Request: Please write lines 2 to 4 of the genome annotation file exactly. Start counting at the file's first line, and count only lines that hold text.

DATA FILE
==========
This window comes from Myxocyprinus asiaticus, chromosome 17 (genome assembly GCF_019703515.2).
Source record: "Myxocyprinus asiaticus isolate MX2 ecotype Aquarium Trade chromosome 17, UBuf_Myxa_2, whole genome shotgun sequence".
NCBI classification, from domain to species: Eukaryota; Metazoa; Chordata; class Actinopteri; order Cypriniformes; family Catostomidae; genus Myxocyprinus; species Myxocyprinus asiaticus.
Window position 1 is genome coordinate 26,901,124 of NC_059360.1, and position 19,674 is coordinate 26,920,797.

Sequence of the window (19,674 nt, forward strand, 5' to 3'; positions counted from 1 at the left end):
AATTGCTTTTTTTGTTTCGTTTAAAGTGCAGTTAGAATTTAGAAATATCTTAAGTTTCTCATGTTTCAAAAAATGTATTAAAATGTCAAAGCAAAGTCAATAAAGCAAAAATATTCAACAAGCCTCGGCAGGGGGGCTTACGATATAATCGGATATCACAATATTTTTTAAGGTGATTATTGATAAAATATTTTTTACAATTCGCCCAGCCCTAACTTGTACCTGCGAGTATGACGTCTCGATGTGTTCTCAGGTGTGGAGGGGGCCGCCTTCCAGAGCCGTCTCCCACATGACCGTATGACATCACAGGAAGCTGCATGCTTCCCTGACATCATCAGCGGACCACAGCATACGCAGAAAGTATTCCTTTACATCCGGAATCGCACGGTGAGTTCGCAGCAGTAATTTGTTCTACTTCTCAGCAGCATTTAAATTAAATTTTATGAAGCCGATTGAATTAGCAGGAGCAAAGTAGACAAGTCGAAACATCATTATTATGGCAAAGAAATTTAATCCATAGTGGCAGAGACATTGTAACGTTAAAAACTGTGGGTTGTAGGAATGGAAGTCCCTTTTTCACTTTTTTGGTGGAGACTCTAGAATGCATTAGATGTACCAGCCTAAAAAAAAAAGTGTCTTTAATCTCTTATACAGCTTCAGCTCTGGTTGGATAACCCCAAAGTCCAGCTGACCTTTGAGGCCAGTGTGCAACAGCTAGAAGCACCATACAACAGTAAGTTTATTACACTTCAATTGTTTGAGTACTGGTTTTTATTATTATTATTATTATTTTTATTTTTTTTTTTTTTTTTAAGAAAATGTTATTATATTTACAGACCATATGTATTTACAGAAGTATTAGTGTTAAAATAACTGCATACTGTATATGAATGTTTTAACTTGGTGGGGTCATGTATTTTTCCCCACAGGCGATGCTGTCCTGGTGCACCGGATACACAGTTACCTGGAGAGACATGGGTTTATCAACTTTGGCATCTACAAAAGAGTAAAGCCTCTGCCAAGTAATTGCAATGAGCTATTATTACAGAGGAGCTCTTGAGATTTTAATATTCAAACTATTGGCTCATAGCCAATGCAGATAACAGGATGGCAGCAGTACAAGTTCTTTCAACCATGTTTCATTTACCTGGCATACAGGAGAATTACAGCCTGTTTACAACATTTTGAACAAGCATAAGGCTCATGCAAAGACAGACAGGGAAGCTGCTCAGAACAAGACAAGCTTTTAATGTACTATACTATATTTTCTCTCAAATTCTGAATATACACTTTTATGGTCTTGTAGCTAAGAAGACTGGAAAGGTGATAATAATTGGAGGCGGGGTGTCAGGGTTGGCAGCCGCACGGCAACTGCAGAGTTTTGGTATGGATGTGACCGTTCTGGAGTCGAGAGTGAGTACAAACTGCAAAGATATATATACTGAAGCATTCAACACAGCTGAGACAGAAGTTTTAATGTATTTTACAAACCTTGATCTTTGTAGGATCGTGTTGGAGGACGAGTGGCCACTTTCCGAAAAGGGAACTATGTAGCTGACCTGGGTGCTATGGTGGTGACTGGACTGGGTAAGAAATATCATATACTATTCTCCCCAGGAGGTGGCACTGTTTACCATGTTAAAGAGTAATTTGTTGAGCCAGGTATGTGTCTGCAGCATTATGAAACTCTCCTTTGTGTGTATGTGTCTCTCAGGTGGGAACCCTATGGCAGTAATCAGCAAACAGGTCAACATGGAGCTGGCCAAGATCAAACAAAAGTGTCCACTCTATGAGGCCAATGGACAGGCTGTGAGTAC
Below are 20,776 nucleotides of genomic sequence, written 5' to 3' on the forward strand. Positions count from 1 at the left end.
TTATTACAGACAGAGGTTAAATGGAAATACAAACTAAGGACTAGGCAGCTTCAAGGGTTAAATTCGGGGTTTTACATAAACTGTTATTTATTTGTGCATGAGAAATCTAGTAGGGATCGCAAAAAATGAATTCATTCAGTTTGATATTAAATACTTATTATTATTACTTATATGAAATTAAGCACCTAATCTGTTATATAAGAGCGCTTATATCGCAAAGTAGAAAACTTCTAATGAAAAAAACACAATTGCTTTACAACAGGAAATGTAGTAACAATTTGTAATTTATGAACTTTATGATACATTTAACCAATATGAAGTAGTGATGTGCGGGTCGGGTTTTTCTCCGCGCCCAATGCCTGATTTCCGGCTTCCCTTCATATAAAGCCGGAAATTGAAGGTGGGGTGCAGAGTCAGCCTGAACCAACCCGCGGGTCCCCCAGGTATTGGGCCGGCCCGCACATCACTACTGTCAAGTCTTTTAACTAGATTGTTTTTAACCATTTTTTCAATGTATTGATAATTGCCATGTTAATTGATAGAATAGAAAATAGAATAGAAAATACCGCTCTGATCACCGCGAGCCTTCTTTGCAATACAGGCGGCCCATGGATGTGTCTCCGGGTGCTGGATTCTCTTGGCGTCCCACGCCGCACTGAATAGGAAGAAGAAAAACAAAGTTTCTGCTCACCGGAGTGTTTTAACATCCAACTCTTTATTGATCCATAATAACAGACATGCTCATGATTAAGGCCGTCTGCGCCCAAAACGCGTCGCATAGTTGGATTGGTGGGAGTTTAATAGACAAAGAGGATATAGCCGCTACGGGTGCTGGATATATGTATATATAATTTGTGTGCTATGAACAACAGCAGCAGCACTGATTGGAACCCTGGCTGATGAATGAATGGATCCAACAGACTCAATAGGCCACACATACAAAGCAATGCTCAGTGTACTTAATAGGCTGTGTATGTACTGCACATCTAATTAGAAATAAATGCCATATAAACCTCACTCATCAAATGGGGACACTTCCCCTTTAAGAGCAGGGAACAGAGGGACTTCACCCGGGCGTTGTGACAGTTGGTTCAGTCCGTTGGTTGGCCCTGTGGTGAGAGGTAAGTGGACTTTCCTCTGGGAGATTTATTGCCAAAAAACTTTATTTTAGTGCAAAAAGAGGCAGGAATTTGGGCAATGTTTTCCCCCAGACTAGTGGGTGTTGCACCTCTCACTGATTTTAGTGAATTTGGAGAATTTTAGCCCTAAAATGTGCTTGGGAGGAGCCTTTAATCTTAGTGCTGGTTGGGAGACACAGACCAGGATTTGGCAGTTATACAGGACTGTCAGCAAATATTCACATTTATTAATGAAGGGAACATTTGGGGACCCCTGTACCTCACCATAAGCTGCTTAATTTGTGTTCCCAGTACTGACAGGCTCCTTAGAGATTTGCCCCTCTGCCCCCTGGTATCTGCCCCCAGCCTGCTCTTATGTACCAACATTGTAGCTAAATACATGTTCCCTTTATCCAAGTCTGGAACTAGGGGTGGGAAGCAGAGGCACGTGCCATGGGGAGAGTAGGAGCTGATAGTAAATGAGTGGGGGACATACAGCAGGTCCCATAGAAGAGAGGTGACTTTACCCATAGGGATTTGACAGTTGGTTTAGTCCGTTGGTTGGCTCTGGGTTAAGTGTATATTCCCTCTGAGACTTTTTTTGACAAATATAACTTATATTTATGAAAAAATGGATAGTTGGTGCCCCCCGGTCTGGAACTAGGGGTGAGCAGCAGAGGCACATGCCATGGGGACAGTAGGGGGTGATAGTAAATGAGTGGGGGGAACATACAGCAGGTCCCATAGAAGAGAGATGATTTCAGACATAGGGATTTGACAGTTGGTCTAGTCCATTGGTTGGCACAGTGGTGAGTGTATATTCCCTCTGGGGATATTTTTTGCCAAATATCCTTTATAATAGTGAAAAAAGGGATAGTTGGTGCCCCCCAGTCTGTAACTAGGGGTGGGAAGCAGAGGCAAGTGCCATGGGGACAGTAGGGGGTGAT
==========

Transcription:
Source record: "Myxocyprinus asiaticus isolate MX2 ecotype Aquarium Trade chromosome 17, UBuf_Myxa_2, whole genome shotgun sequence".
NCBI classification, from domain to species: Eukaryota; Metazoa; Chordata; class Actinopteri; order Cypriniformes; family Catostomidae; genus Myxocyprinus; species Myxocyprinus asiaticus.
Window position 1 is genome coordinate 26,901,124 of NC_059360.1, and position 19,674 is coordinate 26,920,797.